April 1, 2009 — Known as "consumption," "TB" and "white plague," tuberculosis dates back to prehistory and remains endemic in much of the world. Modern medical understanding of the disease has given us cures, and we often consider it a thing of the past, but for most of our history it has been a violent and mystifying killer.
A Health Sciences Library exhibit that opens today, "Every Breath You Take: Tuberculosis Treatments," shows how people searched for new ways to treat and prevent the infectious, often deadly disease, as well as looking for its cause.
The exhibit is part of the "Reflection on Health in Society and Culture" series, a joint project of the Medical School and the library's Historical Collections and Services. It explores historical themes relating health and medicine to society and culture, said Addeane Caelleigh, curator of the exhibit series, which began in 2007.
Despite the then-popular perception of tuberculosis as a dirty, immoral sickness, every family was touched by it – from the poorest to the wealthiest. In the late 1800s, tuberculosis was still at the epidemic level that had characterized the disease for hundreds of years, and modern medicine had no hope to offer sufferers. A diagnosis of tuberculosis was, in effect, a sentence to a painful death, comparable to that of AIDS in our more recent history.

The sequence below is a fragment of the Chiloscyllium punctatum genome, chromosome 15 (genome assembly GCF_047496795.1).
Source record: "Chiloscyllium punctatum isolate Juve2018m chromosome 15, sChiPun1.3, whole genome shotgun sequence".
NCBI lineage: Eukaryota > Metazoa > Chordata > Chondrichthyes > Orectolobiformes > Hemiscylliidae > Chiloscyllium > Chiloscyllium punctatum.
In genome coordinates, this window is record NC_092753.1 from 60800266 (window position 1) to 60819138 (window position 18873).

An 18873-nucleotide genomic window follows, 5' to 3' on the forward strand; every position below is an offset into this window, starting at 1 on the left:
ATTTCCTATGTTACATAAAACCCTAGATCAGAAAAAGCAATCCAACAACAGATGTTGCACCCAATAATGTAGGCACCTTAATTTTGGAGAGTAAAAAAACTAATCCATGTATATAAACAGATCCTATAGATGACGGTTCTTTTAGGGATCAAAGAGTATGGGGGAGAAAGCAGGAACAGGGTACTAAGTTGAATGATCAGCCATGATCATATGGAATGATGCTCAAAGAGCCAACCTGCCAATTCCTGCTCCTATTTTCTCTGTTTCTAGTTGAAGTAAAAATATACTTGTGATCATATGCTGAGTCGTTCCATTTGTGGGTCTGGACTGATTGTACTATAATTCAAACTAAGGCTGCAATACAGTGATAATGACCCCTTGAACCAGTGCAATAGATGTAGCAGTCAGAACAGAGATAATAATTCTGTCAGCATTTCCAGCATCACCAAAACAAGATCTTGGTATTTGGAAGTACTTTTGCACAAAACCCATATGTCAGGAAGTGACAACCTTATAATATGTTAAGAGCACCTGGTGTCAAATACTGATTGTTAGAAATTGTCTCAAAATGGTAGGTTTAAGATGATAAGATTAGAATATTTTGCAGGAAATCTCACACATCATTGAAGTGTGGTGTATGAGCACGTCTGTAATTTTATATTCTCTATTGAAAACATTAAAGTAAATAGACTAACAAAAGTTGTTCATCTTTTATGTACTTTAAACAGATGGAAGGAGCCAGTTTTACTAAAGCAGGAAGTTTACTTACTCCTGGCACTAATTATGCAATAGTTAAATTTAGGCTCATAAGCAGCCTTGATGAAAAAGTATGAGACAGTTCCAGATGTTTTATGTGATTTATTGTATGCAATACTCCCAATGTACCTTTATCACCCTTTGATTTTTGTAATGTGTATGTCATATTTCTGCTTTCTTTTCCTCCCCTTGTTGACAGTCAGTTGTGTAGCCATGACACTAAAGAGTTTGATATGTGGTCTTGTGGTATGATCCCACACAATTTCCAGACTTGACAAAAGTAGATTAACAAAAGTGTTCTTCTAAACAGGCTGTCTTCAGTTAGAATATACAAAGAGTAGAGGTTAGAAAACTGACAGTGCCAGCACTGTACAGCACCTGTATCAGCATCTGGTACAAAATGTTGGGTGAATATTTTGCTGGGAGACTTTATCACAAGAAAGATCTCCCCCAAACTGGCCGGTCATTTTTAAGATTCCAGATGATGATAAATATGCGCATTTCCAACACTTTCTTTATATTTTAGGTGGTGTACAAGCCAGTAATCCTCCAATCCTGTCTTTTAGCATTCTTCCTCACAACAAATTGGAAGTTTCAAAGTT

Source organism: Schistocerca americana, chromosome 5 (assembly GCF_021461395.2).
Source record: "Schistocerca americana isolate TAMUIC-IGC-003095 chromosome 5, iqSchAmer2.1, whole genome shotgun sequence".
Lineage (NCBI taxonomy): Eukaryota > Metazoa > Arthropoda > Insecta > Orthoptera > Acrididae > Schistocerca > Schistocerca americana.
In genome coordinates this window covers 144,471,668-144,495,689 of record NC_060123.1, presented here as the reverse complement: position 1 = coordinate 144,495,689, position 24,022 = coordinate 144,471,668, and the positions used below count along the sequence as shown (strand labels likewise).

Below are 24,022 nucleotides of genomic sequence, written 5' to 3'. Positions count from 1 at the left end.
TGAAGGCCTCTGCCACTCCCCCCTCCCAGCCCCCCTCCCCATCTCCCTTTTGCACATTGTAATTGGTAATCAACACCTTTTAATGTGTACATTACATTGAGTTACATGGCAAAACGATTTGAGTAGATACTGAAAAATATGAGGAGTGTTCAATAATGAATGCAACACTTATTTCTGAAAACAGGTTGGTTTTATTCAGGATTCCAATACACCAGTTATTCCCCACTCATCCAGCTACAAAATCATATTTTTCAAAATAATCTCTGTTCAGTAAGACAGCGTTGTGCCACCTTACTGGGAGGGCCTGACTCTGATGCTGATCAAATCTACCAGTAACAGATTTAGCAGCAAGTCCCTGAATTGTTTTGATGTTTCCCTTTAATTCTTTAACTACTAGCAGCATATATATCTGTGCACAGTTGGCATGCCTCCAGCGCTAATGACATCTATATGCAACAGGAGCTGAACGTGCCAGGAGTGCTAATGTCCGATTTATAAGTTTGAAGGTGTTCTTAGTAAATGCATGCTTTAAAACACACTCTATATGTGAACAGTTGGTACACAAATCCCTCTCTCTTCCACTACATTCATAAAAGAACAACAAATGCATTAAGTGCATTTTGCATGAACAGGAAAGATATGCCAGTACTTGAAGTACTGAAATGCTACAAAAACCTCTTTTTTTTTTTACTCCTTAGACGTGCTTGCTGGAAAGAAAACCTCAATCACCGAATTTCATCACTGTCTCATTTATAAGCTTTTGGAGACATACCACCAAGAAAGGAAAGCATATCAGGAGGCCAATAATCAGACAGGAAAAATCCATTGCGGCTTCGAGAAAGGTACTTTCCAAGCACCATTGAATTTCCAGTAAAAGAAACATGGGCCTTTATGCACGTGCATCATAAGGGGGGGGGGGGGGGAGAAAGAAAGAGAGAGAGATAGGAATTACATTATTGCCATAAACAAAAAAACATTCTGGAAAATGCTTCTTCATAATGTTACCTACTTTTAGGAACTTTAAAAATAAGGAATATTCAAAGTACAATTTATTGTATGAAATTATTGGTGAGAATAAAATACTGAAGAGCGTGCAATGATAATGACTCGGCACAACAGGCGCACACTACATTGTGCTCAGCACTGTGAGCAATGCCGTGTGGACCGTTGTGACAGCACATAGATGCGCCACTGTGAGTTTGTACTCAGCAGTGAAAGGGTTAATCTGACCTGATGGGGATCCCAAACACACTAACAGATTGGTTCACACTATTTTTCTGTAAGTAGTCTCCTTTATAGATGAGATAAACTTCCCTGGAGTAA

Although German physician Robert Koch discovered the cause of tuberculosis in 1882 ¬ a mycobacteria – the stigma of immorality and uncleanliness lingered for 60 years until a cure was found.
The library's exhibit includes information, images and artifacts on the pervasiveness of tuberculosis from 1850 to 1950, as well as the search for cures, the establishment of sanitariums to treat patients and fundraising for treatment and research, along with other topics. Special emphasis is given to the various fresh-air treatments for TB patients (mountain air, sea air, desert air, even cave air).
Part of the exhibit is a collection of TB-related posters from the American Lung Association of Virginia, being exhibited for the first time. A 1925 incubator used to culture TB specimens at the Blue Ridge Sanitarium in Charlottesville is also on display.
Exhibits are displayed in the library for six weeks. Anyone wishing to arrange a guided tour should contact Sonya Coleman at email@example.com or 434-982-0576.
Web versions of the exhibits are permanent and more extensive. Past exhibits are online at www.hsl.virginia.edu/historical/reflections/.